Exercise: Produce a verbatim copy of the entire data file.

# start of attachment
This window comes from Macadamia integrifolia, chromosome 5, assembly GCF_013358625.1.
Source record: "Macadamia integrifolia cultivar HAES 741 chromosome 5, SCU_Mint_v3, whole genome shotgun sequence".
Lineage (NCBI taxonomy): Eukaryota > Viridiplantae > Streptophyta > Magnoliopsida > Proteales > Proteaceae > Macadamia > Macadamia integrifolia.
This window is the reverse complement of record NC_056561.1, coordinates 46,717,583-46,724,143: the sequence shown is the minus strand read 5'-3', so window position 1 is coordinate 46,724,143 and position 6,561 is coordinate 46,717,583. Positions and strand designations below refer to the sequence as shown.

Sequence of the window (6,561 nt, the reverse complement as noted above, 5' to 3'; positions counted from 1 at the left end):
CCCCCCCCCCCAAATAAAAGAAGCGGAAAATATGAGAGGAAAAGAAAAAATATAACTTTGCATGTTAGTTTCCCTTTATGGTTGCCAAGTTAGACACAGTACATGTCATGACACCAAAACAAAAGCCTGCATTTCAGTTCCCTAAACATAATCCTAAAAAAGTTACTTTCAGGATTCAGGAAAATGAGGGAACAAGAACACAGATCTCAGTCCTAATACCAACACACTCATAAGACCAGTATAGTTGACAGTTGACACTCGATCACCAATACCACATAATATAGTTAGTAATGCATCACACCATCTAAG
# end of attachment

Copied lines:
This window comes from Macadamia integrifolia, chromosome 5, assembly GCF_013358625.1.
Source record: "Macadamia integrifolia cultivar HAES 741 chromosome 5, SCU_Mint_v3, whole genome shotgun sequence".
Lineage (NCBI taxonomy): Eukaryota > Viridiplantae > Streptophyta > Magnoliopsida > Proteales > Proteaceae > Macadamia > Macadamia integrifolia.
This window is the reverse complement of record NC_056561.1, coordinates 46,717,583-46,724,143: the sequence shown is the minus strand read 5'-3', so window position 1 is coordinate 46,724,143 and position 6,561 is coordinate 46,717,583. Positions and strand designations below refer to the sequence as shown.

Sequence of the window (6,561 nt, the reverse complement as noted above, 5' to 3'; positions counted from 1 at the left end):
CCCCCCCCCCCAAATAAAAGAAGCGGAAAATATGAGAGGAAAAGAAAAAATATAACTTTGCATGTTAGTTTCCCTTTATGGTTGCCAAGTTAGACACAGTACATGTCATGACACCAAAACAAAAGCCTGCATTTCAGTTCCCTAAACATAATCCTAAAAAAGTTACTTTCAGGATTCAGGAAAATGAGGGAACAAGAACACAGATCTCAGTCCTAATACCAACACACTCATAAGACCAGTATAGTTGACAGTTGACACTCGATCACCAATACCACATAATATAGTTAGTAATGCATCACACCATCTAAG